Welcome back to Terra Azul Sighting Reports whale-watchers!
Rephrasing the in-famous warning from a well-known TV series, we can finally say: Winter has gone! With the recent arrival of baleen whales, Spring has hit the Azores and we cannot deny our excitement. Time to move on but not before an honorable mention of the encounters we had during the past Winter!
In spite of the heavy rains and travel restrictions, we had been able to search for wildlife out on the Atlantic Ocean during our (relatively) cold months. Here is an account of what our guests & crew encountered: A total of 7 different cetacean species, with our ‘resident’ ones (Common Dolphin, Bottlenose Dolphin, Risso’s Dolphin, Sperm Whale) dominating the seascape, and some unexpected black guests (False Killer Whale & Pilot Whale). As every December, we also said goodbye to our migratory Atlantic Spotted Dolphins, but soon enough it will be the time to greet their huge pods again in the waters of São Miguel!
In comparison to winter 2020, we can notice the absence of baleen whale sightings. Baleen whales migrates through our waters in Spring but it is not uncommon to observe some early visitors, as you can see from the chart representing Terra Azul sightings of baleen whales in January 2020 (six encounters with three different species in January alone!). As migration routes of whales are influenced by several environmental factors and prey distribution, it is hard to hint at the reasons behind this change. It is even possible that the prolonged rain spells experienced during the past winter played a significant role impairing whale blow detection by our lookouts on land!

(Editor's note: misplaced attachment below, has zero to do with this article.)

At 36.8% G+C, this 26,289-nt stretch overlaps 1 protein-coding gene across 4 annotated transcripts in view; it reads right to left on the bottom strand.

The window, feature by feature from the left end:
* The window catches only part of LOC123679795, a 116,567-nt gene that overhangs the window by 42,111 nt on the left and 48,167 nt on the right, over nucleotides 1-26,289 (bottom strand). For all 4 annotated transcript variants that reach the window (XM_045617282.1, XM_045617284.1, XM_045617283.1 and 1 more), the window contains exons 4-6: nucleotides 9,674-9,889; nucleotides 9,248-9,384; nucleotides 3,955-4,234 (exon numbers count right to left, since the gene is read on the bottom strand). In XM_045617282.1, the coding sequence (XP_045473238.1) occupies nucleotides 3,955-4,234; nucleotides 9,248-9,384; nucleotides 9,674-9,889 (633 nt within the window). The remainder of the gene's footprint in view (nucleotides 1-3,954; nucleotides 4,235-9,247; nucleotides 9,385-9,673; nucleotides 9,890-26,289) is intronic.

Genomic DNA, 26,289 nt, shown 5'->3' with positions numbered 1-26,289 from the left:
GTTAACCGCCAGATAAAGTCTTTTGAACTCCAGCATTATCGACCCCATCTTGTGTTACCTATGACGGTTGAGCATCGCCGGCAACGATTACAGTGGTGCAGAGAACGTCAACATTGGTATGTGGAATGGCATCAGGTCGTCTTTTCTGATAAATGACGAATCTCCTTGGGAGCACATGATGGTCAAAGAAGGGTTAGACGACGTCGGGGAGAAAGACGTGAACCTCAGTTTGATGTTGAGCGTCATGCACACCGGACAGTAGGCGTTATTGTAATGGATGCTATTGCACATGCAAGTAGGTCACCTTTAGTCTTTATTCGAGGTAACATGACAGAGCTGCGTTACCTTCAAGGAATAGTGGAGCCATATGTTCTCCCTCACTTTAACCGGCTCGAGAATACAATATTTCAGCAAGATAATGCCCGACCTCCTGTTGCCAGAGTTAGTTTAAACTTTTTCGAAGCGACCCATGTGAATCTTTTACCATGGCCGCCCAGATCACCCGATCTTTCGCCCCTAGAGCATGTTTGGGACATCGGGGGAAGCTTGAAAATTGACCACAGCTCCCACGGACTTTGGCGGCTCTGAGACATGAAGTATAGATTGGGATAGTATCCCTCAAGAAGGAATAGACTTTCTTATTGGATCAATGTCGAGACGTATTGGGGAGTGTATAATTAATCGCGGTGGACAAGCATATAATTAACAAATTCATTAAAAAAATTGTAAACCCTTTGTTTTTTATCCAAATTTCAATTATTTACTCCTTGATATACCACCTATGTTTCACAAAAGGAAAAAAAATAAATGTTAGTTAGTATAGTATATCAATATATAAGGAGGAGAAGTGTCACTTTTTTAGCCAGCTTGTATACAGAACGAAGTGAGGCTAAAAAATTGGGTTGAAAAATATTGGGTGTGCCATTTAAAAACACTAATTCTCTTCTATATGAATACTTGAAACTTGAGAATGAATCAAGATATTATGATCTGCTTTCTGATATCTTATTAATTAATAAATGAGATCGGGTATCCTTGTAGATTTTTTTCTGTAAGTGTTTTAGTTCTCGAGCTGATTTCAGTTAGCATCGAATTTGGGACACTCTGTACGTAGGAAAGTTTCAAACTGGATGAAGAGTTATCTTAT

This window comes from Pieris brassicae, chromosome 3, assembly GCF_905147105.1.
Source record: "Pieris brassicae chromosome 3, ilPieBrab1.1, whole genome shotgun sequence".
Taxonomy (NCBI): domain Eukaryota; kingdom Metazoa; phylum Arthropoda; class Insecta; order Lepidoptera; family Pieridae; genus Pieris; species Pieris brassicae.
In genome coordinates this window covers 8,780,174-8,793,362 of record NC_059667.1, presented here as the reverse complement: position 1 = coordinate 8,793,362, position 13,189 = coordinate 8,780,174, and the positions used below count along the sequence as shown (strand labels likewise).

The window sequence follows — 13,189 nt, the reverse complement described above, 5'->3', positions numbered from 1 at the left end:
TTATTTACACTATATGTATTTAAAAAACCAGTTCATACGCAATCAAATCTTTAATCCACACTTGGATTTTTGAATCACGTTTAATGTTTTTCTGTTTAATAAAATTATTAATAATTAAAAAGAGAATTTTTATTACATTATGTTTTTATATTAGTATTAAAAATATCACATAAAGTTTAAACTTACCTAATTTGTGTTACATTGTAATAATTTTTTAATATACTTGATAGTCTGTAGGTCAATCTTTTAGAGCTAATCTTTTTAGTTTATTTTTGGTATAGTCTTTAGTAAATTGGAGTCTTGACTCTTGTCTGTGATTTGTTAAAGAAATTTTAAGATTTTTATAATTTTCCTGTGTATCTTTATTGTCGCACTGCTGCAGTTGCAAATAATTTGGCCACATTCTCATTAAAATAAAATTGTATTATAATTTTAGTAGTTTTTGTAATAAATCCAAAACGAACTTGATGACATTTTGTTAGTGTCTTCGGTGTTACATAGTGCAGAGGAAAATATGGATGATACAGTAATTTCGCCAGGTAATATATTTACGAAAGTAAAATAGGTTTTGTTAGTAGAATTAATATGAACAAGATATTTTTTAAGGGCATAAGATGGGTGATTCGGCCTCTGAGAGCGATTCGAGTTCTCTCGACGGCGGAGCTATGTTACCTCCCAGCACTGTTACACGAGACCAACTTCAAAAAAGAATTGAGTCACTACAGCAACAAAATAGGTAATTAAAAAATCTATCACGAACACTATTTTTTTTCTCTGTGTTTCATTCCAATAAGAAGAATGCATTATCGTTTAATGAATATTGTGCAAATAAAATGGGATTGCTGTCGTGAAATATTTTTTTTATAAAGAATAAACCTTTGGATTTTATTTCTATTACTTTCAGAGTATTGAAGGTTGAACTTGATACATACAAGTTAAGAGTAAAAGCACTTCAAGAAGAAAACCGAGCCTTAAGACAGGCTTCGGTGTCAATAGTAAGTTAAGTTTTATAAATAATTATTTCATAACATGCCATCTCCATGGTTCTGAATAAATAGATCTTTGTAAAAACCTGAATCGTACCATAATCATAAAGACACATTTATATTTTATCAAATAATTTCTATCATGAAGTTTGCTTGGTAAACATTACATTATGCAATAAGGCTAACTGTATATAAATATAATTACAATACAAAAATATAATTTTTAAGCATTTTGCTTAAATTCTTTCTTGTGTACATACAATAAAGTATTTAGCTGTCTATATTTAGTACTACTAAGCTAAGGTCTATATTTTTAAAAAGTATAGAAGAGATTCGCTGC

Our eyes were not focused on the water only, and we could also glimpse at Great Skuas (Stercorarious skua) and Black-legged Kittiwakes (Rissa trydactila). These seabirds are generally wandering around Azores in Winter, to then reach the Northern breeding grounds in Spring.
To the next Sighting Report & Spoiler ahead: expect BIG news! 😉